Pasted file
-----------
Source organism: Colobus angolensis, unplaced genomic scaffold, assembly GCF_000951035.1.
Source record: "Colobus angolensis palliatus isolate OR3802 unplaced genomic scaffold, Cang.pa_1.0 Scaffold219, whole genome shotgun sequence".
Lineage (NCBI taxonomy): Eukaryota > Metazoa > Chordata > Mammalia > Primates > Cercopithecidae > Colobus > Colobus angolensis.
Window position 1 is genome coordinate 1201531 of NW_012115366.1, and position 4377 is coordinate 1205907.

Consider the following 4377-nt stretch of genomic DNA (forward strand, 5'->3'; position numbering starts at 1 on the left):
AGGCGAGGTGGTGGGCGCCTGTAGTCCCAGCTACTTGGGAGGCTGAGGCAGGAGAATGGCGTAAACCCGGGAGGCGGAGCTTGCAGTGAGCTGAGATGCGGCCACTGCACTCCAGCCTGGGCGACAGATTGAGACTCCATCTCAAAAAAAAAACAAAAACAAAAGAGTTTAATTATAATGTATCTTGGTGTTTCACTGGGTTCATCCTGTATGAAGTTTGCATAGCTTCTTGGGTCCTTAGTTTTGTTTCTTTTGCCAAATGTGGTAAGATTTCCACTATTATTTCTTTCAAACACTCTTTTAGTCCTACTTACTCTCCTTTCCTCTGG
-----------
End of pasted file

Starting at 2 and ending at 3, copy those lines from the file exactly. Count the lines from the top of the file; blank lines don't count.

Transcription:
Source record: "Colobus angolensis palliatus isolate OR3802 unplaced genomic scaffold, Cang.pa_1.0 Scaffold219, whole genome shotgun sequence".
Lineage (NCBI taxonomy): Eukaryota > Metazoa > Chordata > Mammalia > Primates > Cercopithecidae > Colobus > Colobus angolensis.